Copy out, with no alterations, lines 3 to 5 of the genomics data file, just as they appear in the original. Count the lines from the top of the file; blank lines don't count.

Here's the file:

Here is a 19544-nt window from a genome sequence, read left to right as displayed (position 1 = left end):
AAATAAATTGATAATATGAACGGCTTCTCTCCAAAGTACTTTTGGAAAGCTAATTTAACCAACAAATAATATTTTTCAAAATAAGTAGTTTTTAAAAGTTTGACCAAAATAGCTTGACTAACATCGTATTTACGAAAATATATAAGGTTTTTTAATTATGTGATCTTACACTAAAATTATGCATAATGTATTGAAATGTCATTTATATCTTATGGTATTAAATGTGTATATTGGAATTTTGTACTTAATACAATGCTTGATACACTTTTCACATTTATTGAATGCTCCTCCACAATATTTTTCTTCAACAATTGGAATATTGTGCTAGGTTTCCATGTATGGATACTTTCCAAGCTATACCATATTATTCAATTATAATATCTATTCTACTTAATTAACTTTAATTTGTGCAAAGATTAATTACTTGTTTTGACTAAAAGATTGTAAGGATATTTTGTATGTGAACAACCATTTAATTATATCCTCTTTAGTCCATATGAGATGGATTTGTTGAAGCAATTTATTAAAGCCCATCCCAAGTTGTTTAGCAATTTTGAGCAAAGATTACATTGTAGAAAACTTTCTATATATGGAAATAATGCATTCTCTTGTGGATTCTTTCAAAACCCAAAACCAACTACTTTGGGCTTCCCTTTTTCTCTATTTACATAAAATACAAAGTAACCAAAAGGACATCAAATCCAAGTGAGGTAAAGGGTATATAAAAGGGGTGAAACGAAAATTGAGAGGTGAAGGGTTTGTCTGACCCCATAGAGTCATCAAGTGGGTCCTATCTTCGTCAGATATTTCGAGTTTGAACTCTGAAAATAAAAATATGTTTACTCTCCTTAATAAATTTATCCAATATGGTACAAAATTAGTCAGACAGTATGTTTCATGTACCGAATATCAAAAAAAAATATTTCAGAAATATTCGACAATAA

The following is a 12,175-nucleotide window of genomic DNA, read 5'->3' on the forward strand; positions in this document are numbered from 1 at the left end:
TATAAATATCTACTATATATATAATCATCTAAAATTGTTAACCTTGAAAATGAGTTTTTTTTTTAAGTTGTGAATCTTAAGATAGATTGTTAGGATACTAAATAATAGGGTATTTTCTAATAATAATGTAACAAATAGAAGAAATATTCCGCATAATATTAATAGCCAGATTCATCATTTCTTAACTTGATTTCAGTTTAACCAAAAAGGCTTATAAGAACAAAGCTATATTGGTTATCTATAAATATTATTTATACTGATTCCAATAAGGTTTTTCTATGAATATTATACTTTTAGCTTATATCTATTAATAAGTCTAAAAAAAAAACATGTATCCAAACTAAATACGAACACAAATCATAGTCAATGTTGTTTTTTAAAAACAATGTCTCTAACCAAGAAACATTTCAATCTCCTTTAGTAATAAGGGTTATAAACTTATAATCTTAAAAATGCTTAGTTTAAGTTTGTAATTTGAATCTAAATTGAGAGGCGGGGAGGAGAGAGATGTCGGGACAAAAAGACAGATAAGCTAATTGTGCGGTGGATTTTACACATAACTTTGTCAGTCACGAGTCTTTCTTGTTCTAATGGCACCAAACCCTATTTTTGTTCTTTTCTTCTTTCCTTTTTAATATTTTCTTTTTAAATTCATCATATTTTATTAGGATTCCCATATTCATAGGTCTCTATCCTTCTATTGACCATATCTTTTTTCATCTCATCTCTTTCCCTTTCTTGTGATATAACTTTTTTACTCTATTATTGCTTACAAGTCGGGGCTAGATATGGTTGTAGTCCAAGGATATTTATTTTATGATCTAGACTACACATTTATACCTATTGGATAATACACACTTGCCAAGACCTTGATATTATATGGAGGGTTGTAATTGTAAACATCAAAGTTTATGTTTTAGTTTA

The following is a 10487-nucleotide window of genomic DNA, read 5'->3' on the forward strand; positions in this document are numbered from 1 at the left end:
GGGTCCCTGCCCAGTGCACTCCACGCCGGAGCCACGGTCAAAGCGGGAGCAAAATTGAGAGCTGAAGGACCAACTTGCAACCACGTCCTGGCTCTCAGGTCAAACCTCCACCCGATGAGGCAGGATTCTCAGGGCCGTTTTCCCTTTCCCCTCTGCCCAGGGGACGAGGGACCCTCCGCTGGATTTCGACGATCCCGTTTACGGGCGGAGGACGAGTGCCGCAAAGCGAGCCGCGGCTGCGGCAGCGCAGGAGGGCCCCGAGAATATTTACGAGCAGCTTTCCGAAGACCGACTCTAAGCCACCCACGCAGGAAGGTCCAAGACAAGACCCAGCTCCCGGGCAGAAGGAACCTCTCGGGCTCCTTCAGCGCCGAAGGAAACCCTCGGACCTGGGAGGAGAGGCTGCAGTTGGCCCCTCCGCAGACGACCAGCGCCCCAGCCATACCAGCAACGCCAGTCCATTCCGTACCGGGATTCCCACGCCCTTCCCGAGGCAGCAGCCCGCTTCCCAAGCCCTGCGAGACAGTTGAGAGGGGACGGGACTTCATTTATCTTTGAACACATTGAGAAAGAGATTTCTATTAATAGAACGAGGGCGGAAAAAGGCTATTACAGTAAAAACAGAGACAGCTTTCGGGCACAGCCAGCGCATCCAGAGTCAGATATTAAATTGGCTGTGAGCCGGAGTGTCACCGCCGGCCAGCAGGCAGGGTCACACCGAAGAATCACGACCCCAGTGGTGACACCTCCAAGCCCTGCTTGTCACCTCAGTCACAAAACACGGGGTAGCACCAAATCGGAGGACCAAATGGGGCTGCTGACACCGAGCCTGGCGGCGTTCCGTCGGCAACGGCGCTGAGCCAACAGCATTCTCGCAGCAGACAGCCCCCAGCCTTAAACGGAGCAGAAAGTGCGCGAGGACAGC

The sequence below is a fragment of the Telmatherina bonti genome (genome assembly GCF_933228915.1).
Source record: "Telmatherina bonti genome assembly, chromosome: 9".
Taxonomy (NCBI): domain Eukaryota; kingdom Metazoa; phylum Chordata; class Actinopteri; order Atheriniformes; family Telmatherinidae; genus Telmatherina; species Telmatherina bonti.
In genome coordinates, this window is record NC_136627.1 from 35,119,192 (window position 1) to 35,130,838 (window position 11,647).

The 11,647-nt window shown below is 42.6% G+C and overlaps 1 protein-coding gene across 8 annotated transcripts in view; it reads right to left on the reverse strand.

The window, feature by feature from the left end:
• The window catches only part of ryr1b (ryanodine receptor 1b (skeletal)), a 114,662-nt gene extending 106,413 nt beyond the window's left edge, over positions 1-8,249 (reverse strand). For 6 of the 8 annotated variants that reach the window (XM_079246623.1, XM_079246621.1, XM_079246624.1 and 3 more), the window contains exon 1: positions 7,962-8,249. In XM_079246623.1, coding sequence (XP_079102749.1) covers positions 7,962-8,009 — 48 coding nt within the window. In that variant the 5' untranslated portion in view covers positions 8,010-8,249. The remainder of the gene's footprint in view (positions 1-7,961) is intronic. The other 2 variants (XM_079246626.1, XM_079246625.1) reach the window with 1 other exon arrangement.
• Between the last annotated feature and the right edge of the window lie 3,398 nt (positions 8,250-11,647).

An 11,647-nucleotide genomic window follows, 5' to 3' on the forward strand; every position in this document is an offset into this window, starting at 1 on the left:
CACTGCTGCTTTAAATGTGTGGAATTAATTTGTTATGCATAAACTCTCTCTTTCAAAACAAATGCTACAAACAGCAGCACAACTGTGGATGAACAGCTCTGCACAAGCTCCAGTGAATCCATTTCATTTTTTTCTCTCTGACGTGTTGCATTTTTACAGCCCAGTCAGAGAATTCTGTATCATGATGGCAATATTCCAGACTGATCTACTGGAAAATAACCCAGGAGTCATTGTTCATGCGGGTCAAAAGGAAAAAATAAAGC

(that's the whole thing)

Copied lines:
The following is a 12,175-nucleotide window of genomic DNA, read 5'->3' on the forward strand; positions in this document are numbered from 1 at the left end:
TATAAATATCTACTATATATATAATCATCTAAAATTGTTAACCTTGAAAATGAGTTTTTTTTTTAAGTTGTGAATCTTAAGATAGATTGTTAGGATACTAAATAATAGGGTATTTTCTAATAATAATGTAACAAATAGAAGAAATATTCCGCATAATATTAATAGCCAGATTCATCATTTCTTAACTTGATTTCAGTTTAACCAAAAAGGCTTATAAGAACAAAGCTATATTGGTTATCTATAAATATTATTTATACTGATTCCAATAAGGTTTTTCTATGAATATTATACTTTTAGCTTATATCTATTAATAAGTCTAAAAAAAAAACATGTATCCAAACTAAATACGAACACAAATCATAGTCAATGTTGTTTTTTAAAAACAATGTCTCTAACCAAGAAACATTTCAATCTCCTTTAGTAATAAGGGTTATAAACTTATAATCTTAAAAATGCTTAGTTTAAGTTTGTAATTTGAATCTAAATTGAGAGGCGGGGAGGAGAGAGATGTCGGGACAAAAAGACAGATAAGCTAATTGTGCGGTGGATTTTACACATAACTTTGTCAGTCACGAGTCTTTCTTGTTCTAATGGCACCAAACCCTATTTTTGTTCTTTTCTTCTTTCCTTTTTAATATTTTCTTTTTAAATTCATCATATTTTATTAGGATTCCCATATTCATAGGTCTCTATCCTTCTATTGACCATATCTTTTTTCATCTCATCTCTTTCCCTTTCTTGTGATATAACTTTTTTACTCTATTATTGCTTACAAGTCGGGGCTAGATATGGTTGTAGTCCAAGGATATTTATTTTATGATCTAGACTACACATTTATACCTATTGGATAATACACACTTGCCAAGACCTTGATATTATATGGAGGGTTGTAATTGTAAACATCAAAGTTTATGTTTTAGTTTA

The following is a 10487-nucleotide window of genomic DNA, read 5'->3' on the forward strand; positions in this document are numbered from 1 at the left end: